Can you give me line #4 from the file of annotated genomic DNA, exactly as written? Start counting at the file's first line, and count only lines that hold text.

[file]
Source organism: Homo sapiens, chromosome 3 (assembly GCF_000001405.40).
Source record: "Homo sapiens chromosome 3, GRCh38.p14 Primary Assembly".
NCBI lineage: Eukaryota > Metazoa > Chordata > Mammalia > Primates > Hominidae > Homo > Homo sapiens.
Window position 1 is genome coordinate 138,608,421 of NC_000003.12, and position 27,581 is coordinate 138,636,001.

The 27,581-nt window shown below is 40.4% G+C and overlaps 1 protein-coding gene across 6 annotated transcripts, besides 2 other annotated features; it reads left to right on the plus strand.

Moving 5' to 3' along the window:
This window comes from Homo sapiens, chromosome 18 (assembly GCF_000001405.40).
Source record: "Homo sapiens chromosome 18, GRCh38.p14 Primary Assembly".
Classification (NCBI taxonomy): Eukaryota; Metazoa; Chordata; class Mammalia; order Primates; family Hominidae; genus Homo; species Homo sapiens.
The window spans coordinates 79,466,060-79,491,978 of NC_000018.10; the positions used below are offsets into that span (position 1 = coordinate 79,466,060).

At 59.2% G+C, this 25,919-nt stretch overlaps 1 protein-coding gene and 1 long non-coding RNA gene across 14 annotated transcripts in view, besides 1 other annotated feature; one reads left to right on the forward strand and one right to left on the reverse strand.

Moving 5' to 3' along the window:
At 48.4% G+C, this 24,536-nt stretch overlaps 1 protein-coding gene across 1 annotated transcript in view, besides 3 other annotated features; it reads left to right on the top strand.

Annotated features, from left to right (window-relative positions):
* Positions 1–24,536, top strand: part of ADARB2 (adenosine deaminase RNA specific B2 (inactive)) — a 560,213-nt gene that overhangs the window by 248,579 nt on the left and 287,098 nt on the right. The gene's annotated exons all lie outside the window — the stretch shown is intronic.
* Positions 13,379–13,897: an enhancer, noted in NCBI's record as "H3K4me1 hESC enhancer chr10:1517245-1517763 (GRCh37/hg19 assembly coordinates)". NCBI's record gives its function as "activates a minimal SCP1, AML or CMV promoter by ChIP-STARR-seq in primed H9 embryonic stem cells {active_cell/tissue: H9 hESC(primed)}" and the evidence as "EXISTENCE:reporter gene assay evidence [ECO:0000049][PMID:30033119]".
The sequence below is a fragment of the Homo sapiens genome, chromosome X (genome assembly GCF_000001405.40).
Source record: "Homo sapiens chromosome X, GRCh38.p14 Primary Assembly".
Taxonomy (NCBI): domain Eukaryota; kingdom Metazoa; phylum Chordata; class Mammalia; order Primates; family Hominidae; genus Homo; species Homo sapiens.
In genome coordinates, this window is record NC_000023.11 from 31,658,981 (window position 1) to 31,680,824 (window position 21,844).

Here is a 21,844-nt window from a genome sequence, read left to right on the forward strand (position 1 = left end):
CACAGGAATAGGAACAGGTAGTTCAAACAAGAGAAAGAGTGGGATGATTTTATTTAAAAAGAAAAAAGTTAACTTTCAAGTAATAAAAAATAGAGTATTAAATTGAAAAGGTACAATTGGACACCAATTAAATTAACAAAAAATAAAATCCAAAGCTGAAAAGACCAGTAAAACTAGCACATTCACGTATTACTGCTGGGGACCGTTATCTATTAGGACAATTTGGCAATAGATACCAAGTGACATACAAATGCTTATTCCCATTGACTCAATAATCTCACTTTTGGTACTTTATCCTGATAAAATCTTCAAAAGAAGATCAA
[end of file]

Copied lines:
Window position 1 is genome coordinate 138,608,421 of NC_000003.12, and position 27,581 is coordinate 138,636,001.